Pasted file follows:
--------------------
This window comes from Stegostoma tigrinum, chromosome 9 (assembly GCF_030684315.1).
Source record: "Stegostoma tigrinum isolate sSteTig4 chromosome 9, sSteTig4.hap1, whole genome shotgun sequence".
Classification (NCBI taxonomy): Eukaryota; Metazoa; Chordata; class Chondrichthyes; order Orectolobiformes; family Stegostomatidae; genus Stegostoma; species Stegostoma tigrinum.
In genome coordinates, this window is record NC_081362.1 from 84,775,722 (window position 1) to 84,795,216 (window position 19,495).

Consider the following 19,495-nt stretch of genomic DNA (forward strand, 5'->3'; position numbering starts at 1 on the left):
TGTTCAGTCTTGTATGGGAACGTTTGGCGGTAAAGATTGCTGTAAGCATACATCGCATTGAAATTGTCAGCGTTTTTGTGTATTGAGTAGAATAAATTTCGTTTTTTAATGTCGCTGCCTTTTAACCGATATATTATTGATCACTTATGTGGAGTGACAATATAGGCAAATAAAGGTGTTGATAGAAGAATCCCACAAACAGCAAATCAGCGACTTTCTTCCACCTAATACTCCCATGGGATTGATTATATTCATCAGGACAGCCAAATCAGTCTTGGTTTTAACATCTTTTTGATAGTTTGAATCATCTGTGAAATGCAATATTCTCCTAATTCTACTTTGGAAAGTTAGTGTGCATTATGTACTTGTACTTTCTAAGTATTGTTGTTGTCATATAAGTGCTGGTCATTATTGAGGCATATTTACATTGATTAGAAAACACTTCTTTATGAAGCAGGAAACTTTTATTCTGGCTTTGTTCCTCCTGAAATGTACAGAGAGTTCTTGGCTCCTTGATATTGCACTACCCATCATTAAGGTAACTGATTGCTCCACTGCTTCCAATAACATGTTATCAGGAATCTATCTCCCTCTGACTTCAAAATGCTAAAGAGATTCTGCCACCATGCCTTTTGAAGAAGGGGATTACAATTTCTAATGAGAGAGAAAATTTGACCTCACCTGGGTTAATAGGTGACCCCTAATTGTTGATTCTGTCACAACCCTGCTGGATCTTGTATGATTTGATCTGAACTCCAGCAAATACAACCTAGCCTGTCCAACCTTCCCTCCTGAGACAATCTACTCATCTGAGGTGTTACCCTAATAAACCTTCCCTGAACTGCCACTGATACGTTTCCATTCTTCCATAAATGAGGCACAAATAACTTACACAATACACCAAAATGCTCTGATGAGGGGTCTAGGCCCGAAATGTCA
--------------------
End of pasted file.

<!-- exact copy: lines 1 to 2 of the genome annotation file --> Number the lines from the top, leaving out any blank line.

This window comes from Stegostoma tigrinum, chromosome 9 (assembly GCF_030684315.1).
Source record: "Stegostoma tigrinum isolate sSteTig4 chromosome 9, sSteTig4.hap1, whole genome shotgun sequence".